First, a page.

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At the same time, Shoshones moved east from the Great Basin to eastern Montana.
And while the images can be easily moved to the Hollywood backlot, those real people are not so easily detached from the Great Plains themselves, for this difficult environment framed ongoing historical transformations in Native political organization, social relations, economy, and culture.
Along with the nomadic bison hunting popularized in the movies, Native Americans engaged in raiding, trading, pastoralism, agriculture, diplomacy, politics, religious innovation and syncretism, warfare, migration, wage labor, lawsuits, lobbying, and gaming.
Plains hunters used buffalo jumps like the Head-Smashed-In site in southwestern Alberta as early as 5,500 years ago.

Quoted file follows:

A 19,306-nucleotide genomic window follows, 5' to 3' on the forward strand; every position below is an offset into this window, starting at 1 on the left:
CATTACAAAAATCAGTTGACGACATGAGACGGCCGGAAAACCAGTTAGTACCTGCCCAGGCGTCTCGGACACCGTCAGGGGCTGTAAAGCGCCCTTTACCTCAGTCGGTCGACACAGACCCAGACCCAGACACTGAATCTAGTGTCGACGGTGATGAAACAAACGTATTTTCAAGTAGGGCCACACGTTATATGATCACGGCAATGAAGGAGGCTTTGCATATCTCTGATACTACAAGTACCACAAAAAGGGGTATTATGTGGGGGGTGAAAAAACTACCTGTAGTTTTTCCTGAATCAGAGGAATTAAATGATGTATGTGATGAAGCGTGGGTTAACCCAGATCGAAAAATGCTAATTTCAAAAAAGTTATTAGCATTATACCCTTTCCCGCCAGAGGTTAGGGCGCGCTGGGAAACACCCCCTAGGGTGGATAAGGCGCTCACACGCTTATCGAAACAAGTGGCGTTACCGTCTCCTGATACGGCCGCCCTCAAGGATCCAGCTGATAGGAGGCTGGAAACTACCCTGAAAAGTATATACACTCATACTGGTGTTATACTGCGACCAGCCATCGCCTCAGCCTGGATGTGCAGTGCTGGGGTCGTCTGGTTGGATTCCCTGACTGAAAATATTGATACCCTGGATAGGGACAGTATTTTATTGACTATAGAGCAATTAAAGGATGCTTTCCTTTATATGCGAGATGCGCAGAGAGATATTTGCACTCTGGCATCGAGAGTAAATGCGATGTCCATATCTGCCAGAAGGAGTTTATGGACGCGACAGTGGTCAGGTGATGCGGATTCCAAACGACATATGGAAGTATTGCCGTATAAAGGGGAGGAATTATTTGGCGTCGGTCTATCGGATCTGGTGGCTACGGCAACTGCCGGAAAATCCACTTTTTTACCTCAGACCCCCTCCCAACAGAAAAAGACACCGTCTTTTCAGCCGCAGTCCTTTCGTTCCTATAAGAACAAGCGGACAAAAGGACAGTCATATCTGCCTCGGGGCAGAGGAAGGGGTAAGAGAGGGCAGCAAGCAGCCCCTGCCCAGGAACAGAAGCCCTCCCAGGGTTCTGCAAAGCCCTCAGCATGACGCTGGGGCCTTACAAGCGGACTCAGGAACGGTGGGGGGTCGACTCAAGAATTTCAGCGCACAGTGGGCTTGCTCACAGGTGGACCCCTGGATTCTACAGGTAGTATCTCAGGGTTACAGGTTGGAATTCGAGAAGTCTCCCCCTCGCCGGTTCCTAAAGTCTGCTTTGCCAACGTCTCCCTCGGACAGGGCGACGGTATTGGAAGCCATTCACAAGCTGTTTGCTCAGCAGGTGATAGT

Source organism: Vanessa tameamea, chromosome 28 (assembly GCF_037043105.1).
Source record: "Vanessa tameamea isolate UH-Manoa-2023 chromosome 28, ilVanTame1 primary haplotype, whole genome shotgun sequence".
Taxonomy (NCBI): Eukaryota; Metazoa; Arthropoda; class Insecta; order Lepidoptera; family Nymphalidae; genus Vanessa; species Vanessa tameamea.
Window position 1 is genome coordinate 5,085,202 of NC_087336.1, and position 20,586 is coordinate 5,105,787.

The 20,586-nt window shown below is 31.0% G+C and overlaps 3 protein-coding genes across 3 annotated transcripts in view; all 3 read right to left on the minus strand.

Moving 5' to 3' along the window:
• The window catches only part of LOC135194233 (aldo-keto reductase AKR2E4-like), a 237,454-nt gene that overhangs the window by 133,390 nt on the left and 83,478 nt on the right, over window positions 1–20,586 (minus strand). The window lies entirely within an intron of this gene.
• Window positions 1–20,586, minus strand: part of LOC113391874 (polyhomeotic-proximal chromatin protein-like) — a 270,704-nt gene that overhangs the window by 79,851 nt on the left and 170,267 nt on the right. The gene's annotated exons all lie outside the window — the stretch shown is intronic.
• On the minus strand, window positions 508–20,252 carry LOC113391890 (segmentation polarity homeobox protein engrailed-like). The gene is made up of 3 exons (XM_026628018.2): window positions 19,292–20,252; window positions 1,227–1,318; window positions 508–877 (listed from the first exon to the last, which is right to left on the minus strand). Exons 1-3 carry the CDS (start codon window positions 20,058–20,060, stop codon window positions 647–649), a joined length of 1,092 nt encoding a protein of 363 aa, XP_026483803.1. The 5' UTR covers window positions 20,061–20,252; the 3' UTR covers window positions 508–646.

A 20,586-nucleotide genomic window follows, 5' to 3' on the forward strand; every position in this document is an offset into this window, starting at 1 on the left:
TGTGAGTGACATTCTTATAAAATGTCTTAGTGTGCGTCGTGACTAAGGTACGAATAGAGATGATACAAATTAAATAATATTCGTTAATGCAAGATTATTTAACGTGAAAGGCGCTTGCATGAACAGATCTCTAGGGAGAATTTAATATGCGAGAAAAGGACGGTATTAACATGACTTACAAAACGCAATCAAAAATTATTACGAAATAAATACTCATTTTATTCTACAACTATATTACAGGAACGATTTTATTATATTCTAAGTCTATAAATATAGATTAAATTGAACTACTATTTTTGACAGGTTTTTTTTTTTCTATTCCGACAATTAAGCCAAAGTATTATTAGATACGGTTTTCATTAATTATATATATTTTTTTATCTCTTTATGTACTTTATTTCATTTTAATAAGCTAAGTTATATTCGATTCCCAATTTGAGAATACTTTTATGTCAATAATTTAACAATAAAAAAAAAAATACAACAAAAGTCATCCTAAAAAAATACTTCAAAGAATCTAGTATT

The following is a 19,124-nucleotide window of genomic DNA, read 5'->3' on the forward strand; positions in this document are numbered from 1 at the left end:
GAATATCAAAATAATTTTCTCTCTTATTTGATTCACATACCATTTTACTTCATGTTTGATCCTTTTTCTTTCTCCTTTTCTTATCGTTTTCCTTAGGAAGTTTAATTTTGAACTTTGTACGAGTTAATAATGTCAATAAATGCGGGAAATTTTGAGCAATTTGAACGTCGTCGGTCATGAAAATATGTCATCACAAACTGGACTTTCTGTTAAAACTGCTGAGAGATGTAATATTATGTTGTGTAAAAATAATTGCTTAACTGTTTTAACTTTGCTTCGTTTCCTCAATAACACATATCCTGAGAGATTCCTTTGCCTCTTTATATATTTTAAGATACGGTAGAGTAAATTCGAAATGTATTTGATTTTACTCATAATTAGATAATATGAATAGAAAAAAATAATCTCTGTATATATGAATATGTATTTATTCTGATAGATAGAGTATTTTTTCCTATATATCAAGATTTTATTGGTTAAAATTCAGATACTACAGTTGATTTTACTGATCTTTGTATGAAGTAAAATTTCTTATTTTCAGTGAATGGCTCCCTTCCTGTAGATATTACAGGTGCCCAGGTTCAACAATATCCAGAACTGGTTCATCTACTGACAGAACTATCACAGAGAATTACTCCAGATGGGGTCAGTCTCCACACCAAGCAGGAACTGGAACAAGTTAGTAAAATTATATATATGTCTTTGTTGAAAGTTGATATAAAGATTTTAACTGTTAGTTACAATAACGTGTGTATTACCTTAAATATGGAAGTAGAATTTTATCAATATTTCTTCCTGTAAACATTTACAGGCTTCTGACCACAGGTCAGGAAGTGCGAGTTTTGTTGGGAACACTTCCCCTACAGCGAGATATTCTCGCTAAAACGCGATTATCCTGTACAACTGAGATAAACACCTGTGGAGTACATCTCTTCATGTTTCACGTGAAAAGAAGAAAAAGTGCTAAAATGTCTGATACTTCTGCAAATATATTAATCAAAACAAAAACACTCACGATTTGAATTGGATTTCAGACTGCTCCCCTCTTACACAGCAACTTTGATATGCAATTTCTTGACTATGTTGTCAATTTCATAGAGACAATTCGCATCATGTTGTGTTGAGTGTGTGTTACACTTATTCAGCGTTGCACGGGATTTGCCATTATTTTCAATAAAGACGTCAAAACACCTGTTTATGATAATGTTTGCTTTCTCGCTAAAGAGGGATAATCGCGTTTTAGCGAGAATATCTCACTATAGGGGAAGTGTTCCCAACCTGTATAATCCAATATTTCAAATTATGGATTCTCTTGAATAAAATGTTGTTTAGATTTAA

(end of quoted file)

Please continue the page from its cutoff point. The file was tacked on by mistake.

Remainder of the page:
Along with the bison, Indian hunters' prey included deer, elk, and other smaller game.
These villages generally ranged in size from ten to ninety lodges and were built from bracing poles and packed earthen cover.
Between spring planting and fall harvest, the villagers probably left the river's bottomland to hunt bison.Through these adaptive strategies, the Plains peoples worked to protect and enhance their political power and their ability to sustain themselves economically, and to maintain their cultural distinctiveness.Although some peoples came to the Plains earlier than others, Native Americans have lived there for a long time.The groups that came to be known as Apaches, for example, separated from people in the Northern Plains as early as 600 A. They moved south, sojourning in Nebraska before moving into the Southern Plains between 14.By the late 1600s they and their Kiowa allies had staked out a territory ranging from northwestern Texas to Wyoming and the Black Hills.Almost without effort, the image conjures up full-blown narratives of buffalo hunts and mounted warfare.